In addition to the maddening crowds, one of the dangers of CES is the comedy routine provided by captains of industry at the annual press conferences. CES 2020 did not disappoint with an electric combination of German engineers cracking rehearsed jokes to a stunned press gallery. Still, despite this, Bosch remains one of my favourite companies and a highlight of CES.   

Bosch has used CES 2020 to remind us that they intend to use AI to allow machines to understand our world, and not simply shape our world around the needs of machines. This, they claim, is a position that is unique among tech companies. 

To really drive this point home, Bosch is directing funds not only to their engineers but also to initiatives that build our trust and understanding in artificial intelligence and the ways that we can use AI to enhance our lived experience. For example, Bosch has reconsidered the humble Sunvisor, fitted to every car. 

A Bosch engineer was blinded by the sun driving to work and thought to himself, there must be a better way. Turns out there is. Using AI and sensors to understand the position of the sun in relation to the driver’s eyes, a tiny section of sun visor can be darkened, blocking just that small part of the screen where the sun is brightest. This, Bosch says, is an example of AI working for us to make us safe.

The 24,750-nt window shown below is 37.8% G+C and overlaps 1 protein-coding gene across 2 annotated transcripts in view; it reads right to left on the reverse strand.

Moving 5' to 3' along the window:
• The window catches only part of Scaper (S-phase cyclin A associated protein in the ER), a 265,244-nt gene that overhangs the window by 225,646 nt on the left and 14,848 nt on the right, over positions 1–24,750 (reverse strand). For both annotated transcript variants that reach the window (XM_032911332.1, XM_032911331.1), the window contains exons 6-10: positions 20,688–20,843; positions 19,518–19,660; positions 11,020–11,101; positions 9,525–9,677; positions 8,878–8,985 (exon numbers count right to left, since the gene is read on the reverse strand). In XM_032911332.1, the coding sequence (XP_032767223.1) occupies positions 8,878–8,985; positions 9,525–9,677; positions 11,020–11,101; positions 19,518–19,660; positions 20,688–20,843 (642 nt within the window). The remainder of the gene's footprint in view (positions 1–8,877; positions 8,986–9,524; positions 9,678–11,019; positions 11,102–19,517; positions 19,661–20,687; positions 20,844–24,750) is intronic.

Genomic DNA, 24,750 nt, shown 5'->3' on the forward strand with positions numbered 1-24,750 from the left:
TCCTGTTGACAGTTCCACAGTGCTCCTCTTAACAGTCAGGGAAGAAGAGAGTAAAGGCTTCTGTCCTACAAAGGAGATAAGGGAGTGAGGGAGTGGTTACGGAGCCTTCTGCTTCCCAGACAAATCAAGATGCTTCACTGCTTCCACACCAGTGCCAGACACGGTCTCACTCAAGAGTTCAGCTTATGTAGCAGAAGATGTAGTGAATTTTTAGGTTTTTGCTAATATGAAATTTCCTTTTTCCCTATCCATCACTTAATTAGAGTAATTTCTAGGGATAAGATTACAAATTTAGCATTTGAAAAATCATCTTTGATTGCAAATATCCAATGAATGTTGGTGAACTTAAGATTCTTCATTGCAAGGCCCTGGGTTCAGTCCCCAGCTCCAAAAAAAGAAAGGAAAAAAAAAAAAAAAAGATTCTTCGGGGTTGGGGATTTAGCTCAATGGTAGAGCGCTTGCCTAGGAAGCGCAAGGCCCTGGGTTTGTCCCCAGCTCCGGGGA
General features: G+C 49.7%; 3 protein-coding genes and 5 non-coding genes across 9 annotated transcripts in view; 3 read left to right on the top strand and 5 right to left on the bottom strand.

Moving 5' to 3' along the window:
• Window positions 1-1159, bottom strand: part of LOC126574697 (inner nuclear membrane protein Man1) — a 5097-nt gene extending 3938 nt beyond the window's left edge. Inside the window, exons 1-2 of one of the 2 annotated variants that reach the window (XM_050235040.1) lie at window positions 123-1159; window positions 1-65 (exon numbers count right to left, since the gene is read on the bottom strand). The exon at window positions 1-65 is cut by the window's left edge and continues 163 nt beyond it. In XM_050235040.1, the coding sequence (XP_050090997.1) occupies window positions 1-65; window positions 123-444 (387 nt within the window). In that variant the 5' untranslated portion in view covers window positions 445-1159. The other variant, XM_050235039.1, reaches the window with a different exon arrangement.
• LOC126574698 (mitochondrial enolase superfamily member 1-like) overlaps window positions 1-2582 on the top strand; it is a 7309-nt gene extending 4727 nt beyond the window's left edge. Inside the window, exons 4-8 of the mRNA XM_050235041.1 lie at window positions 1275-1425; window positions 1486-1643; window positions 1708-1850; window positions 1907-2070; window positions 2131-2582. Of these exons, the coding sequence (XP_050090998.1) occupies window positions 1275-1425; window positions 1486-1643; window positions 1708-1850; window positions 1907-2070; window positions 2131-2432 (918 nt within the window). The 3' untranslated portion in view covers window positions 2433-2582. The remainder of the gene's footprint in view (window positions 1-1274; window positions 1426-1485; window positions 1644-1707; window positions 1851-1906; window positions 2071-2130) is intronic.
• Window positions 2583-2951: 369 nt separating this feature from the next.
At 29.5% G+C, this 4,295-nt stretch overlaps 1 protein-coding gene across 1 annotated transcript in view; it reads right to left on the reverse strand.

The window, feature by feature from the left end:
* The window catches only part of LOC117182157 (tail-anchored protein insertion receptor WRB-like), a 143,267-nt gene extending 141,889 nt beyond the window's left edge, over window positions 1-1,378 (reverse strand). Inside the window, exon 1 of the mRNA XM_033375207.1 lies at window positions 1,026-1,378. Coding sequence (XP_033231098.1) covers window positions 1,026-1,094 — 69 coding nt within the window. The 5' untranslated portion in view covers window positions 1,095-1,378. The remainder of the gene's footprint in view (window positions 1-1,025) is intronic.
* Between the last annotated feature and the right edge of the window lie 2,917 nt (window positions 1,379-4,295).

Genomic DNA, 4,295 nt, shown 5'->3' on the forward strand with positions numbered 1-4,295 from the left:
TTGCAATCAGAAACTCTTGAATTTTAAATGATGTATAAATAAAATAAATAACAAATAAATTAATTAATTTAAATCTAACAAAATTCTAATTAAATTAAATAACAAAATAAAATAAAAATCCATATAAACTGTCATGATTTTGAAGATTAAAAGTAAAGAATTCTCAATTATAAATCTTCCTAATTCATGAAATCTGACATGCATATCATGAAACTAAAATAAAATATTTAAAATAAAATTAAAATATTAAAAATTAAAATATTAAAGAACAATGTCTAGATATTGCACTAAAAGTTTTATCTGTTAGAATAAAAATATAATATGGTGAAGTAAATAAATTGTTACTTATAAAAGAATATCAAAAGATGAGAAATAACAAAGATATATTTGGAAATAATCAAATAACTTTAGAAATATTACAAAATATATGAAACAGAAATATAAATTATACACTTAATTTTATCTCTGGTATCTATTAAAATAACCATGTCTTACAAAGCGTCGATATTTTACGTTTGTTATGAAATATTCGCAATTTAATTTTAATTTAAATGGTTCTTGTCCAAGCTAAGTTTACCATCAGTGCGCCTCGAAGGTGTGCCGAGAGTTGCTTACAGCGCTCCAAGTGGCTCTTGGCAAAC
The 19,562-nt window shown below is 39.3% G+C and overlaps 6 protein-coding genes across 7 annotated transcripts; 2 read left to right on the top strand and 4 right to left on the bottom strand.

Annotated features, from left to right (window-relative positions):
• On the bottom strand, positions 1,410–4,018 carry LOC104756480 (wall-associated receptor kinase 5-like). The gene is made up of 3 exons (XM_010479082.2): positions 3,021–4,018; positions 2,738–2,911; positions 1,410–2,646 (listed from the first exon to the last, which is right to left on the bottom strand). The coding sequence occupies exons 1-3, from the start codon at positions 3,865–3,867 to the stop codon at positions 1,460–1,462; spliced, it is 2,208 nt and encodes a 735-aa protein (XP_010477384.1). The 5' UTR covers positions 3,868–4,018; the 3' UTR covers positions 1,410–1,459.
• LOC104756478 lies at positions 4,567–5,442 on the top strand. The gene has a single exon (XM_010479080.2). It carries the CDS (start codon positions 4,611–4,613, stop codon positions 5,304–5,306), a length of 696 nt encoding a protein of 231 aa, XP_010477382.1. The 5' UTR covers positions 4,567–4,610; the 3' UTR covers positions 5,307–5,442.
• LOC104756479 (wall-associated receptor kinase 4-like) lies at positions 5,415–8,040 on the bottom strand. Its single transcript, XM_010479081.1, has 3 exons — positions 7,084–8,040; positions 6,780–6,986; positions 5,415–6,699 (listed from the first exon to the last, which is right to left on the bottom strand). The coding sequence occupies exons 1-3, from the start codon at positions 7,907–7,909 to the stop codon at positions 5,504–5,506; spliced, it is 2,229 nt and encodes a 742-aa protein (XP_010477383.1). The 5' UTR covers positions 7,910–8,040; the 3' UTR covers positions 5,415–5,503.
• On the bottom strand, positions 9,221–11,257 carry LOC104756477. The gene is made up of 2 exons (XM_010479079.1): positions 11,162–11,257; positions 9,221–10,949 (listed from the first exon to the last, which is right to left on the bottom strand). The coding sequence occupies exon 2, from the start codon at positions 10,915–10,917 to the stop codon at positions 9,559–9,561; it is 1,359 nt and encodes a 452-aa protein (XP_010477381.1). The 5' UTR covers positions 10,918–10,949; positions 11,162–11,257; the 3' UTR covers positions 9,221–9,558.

Interestingly, Bosch also explained the role AI may play in manufacturing. 400km above us and traveling at just under 30000km/h there is a tiny microphone listening intently for changes in the International Space Station. Bosch is using AI to identify changes in the sounds of the machines working in space. These changes to the regular noise they make may identify worn components or imminent component failure. So, rather than AI assisting in some sort of robotic rebellion, Bosch has used CES 2020 to provide another example of AI working hard to make us safe. 

Now, if only Bosch could use AI to make their jokes funny.